Learning disabilities are broadly defined as neurologically-based processing problems that can interfere with learning basic skills such as reading, writing and/or math.
A learning disability is not an intellectual disability, a learning disability is a disability that affects a person's ability to process information. People with learning disabilities possess an average to above average IQ - (ldapei.ca/types-of-learning-disabilities.html). It's important to note that attention deficit hyperactivity disorder (ADHD) and autism spectrum disorders (ASD) are not the same as learning disabilities - (webmd.com/children/guide/detecting-learning-disabilities).
Because of the wide variations it's not always easy to identify learning disabilities, as there is often no single symptom or profile that you can look to as proof of a problem. However, some warning signs are more common than others at different ages. Common signs that a person may have learning disabilities can include:
NOTE: These signs alone are not enough to determine that a person has a learning disability. Only a professional can diagnose a learning disability.
Approximately 5 to 17% of the US population have dyslexia. The main signs or symptoms of dyslexia are:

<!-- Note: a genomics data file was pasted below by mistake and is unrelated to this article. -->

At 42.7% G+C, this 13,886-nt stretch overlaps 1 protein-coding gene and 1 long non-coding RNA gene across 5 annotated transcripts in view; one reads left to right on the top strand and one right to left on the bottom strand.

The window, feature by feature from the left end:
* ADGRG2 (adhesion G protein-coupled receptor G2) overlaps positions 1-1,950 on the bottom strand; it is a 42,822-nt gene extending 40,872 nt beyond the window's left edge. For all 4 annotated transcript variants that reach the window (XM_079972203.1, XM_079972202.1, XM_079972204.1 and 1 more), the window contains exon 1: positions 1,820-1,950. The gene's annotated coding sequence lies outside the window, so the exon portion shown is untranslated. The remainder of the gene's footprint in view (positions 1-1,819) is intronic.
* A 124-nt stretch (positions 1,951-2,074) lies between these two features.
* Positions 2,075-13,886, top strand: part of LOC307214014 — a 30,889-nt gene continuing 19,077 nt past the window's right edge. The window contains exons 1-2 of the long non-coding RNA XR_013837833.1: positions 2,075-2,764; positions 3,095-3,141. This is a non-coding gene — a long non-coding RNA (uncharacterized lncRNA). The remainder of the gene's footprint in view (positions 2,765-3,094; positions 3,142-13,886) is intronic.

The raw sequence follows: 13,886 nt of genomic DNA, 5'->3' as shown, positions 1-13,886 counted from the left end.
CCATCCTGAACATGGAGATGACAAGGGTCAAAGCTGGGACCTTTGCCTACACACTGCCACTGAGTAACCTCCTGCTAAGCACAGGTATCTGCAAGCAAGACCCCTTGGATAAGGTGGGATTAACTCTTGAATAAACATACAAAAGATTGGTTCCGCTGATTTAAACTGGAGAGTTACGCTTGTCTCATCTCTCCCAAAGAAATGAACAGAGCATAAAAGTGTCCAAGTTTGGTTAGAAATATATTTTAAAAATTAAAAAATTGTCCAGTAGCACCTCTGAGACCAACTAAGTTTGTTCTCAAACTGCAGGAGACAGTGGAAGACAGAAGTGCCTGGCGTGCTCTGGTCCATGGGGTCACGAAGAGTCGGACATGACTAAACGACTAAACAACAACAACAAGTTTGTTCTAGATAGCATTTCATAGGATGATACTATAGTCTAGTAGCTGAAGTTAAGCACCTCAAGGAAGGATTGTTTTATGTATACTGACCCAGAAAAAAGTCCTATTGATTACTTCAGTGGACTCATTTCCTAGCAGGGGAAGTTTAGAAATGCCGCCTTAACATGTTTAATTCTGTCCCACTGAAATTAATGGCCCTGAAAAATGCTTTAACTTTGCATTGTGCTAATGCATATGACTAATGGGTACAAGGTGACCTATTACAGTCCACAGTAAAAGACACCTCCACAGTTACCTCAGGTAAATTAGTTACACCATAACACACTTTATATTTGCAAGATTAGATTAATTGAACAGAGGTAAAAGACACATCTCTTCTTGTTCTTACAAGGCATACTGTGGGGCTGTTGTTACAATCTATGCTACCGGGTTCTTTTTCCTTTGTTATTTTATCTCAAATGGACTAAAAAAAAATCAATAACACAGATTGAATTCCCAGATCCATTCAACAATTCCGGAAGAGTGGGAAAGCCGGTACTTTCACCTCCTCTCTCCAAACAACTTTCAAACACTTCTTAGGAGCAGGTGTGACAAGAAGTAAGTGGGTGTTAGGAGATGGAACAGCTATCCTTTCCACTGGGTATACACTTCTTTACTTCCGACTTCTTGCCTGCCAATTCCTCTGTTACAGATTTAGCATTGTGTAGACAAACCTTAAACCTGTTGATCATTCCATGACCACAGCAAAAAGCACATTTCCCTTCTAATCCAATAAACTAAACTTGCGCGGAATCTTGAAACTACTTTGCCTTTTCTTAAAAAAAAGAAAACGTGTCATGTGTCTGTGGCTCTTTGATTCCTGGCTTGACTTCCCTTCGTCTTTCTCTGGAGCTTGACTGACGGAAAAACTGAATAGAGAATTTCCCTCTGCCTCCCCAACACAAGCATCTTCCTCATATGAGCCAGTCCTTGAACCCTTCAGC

Children with Dyscalculia often have problems learning mathematical concepts, and memorizing mathematical facts and/or understanding structure of mathematical problems on the page such as:
Difficulties in handwriting that can cause loss of academic achievement through inability to construct compositions or extended written texts and can include:
Dyspraxia is a nonverbal learning disability, for example:
Signs of a language based disability may include:
Primary Progressive Aphasia (PPA) - Facts and Information
Auditory processing disorder (APD), also known as central auditory processing disorder (CAPD), is a hearing problem that affects about 5% of school-aged children. Auditory processing disorders may cause a person to struggle with distinguishing similar sounds, as well as other difficulties.
Children with auditory processing disorder are thought to hear normally because they can usually hear sounds that are delivered one at a time in a very quiet environment. However, they may not distinguish slight differences between sounds in words, even when the sounds are loud and clear enough to be heard. Symptoms of APD can include:
These are disorders that can result in missing subtle differences in shapes or printed letters, losing place frequently, struggles with cutting, holding pencil too tightly, or poor eye/hand coordination. Visual Processing Disorders can cause people to struggle with seeing differences between similar letters, number, objects, colors, shapes and patterns.
It is important to note that many children may have trouble reading, writing, or performing learning-related tasks however, this does not mean they may have learning disabilities.
Types of Learning Disabilities
Auditory Processing Disorder
What are some signs of learning disabilities?
Learning Disabilities and Disorders: Types of Learning Disorders and Their Signs:
The Five Most Common Learning Disabilities Seen in Schools Today: